Regulation of body reserves in a hunted wader: Implications for cold-weather shooting restrictions
1. Severe winter weather can reduce avian energetic reserves. At such times, reducing disturbance, and therefore energy expenditure, through science-based policy is crucial to mitigating negative impacts on survival.
2. We used allometric equations to examine the energy reserves of Eurasian woodcock Scolopax rusticola, a popular quarry species across most of Europe, in relation to time of winter, location and temperature. We used data from 221 dissected birds, shot in Britain in two winters (2013/14, 2014/15), and 1,689 live birds captured during six consecutive winters (2010/11 to 2015/16).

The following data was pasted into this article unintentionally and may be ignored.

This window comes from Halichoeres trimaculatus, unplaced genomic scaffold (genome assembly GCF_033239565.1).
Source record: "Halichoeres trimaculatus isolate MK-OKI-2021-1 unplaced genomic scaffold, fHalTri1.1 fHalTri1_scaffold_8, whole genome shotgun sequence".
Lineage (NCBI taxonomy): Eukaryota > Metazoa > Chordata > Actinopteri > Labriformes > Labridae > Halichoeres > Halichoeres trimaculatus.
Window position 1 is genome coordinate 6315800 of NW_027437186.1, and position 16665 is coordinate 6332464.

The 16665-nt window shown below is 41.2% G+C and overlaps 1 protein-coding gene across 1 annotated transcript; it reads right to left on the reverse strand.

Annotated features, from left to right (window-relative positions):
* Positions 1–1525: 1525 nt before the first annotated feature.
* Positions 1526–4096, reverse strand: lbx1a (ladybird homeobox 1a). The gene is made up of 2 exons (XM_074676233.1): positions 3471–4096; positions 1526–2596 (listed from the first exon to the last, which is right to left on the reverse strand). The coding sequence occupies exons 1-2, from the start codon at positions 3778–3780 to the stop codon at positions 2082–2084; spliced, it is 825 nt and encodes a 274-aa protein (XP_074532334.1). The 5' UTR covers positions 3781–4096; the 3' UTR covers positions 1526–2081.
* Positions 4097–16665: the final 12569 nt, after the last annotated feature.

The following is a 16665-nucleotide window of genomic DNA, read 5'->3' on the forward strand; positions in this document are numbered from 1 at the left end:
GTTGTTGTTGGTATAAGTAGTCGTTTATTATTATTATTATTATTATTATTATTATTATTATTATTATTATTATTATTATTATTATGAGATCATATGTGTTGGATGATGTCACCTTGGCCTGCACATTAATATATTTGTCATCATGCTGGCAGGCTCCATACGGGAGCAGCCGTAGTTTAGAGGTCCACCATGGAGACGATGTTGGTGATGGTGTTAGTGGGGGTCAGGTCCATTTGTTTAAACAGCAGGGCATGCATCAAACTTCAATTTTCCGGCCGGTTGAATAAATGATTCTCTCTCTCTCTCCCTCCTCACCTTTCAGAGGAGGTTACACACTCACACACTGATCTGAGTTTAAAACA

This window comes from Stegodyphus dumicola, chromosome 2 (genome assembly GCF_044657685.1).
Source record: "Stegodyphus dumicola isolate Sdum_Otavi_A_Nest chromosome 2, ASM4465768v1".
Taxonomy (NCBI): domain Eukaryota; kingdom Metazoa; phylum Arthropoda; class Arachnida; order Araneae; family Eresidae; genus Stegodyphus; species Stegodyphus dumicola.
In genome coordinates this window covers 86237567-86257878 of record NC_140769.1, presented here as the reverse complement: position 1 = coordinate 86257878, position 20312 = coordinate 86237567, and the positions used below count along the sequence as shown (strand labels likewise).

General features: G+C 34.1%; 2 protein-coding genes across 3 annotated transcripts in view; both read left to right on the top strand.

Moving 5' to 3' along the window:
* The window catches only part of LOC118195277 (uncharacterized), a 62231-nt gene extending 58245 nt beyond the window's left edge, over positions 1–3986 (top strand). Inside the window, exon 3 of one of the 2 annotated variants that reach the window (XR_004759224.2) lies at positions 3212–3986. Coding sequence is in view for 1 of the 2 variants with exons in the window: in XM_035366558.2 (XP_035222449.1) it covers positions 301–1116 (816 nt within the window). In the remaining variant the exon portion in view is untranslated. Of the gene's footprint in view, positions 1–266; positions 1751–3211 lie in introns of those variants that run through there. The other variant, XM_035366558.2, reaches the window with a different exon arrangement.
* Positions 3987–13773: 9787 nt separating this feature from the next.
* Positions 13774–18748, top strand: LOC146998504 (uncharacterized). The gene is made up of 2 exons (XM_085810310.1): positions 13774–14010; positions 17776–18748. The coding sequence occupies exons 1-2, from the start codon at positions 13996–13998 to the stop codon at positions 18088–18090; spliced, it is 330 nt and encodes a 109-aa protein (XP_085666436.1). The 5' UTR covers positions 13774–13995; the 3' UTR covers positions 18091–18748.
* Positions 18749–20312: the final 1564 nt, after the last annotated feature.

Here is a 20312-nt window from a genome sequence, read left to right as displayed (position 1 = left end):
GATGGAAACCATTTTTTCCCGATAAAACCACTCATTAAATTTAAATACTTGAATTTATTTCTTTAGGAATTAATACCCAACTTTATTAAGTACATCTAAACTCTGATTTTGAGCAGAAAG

3. Woodcock are able to store large amounts of energy as fat in mid-winter and increase energy reserves as night air temperature drops to below 0°C, provided the ground thaws during the day.
4. In the event of cold weather in Britain, the mean potential flight distance of woodcock, based on mobilizable energy estimates of shot birds, is 860 km. If they do not move away, woodcock could withstand frozen conditions without feeding for a mean of 6 days.
5. Synthesis and applications. To reduce the effects of cold weather on Eurasian woodcock S. rusticola, shooting should be restricted before energy reserves are depleted. Current policies vary across Europe, but our results suggest that restrictions should come into force sooner, after 4 days of continually frozen ground at inland sites. Restrictions should cover large regions and remain in operation for 7 days after the end of the cold spell.